Does your company have a 12th man advantage?
On the heels of Super Bowl XLVIII, I think we're all now familiar with the term "12th Man." In case you unplugged or tuned out for the last 72 hours, here's how it's defined on Wikipedia:
The 12th man or 12th player is a term for the fans within a stadium during American football and association football games. As most football leagues allow a maximum of eleven players per team on the playing field at a time, referring to a team's fans as the 12th man implies that they have a potentially helpful role in the game. Infrequently, the term has referred to individuals having a notable connection to their football team.
I love this concept. It's about fan participation as much as it is about fan appreciation.
And it immediately reminded me of "the empty chair" that Jeff Bezos uses to remind managers and executives attending his staff meetings about the most important person in the room, i.e., the customer. The folks over at Openview Labs had the same thought.
Also from Wikipedia:
The presence of fans can have a profound impact on how the teams perform, an element in the home advantage. Namely, the home team fans would like to see their team win the game. Thus these fans will often create loud sounds or chant in hopes of distracting, demoralizing and confusing the opposing team while they have possession of the ball; or to persuade a referee to make a favorable decision. Noises are made by shouting, whistling, stomping and various other techniques.
The effects of the "12th man" vary widely, but can be put in two categories. The first is simply psychological, the effect of showing the home team that they are appreciated, and showing the away team that they are somewhat unwelcome. The second directly relates to the deafening effects of a loud crowd.
In addition to the empty chair, I got to thinking about the deafening noise and the idea of helping your team succeed. And that got me thinking about two things: the voice of the customer and the benefits of raving fans.
At this point, I probably don't need to tout the finer points of listening to the voice of the customer. In the case of 12th man, those voices are heard loud and clear. And they are working to help their teams succeed. Ultimately, that's what your customers do for you when they provide you with feedback about their experiences, good or bad.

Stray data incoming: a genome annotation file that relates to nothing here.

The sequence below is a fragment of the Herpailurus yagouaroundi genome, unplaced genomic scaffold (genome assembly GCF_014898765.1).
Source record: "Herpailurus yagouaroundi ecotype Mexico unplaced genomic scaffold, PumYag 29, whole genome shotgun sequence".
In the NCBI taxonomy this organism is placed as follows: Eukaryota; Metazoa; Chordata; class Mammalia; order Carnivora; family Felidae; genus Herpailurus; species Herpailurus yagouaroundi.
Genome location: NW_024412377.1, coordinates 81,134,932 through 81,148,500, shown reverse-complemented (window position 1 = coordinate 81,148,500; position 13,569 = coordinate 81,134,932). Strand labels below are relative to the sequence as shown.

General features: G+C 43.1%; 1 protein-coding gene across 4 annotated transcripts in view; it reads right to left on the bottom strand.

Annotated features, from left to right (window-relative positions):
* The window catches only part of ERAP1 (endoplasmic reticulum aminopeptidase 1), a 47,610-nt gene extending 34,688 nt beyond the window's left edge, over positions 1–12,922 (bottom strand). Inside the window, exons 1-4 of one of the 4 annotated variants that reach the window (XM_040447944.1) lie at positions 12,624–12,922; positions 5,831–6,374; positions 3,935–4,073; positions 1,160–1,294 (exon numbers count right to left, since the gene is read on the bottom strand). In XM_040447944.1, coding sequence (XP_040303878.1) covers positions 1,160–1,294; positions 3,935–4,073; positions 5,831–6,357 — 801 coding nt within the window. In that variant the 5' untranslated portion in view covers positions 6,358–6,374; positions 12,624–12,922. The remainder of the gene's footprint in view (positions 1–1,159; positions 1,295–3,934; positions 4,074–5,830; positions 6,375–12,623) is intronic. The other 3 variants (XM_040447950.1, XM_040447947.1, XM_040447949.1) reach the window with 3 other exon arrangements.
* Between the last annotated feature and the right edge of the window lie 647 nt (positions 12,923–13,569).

The voice of the customer becomes just a little bit sweeter when it's coming from your raving fans. Why? They are so important to the success of the brand.
- want to see the brand succeed and grow.
- are happy to provide feedback, good or bad, to ensure that happens.
- are less price sensitive.
- choose the brand over the competition.
- can't live without the brand, accept no substitutes.
- are advocates; no, stronger. They are evangelists. They spread the word about your brand.
- wear your brand, and want to show that they are part of something bigger than themselves. Tattoos, anyone? Have their own number?
- openly recruit new members to the community.
Bottom line: They want their teams to win. Know any diehard Seahawks fans? Google "Seahawks tattoo." Yea, they've stuck with their team through good times and bad (lots of bad). And yet, they still proudly wear their badge of belonging.
So, does your company have a 12th man advantage? Are your customers still talking about you... 48 hours later?
If you really want to 'own' a customer, if you want a booming business, you have to go beyond satisfied customers and create Raving Fans. -Ken Blanchard
Image - The original 12th man - Texas A&M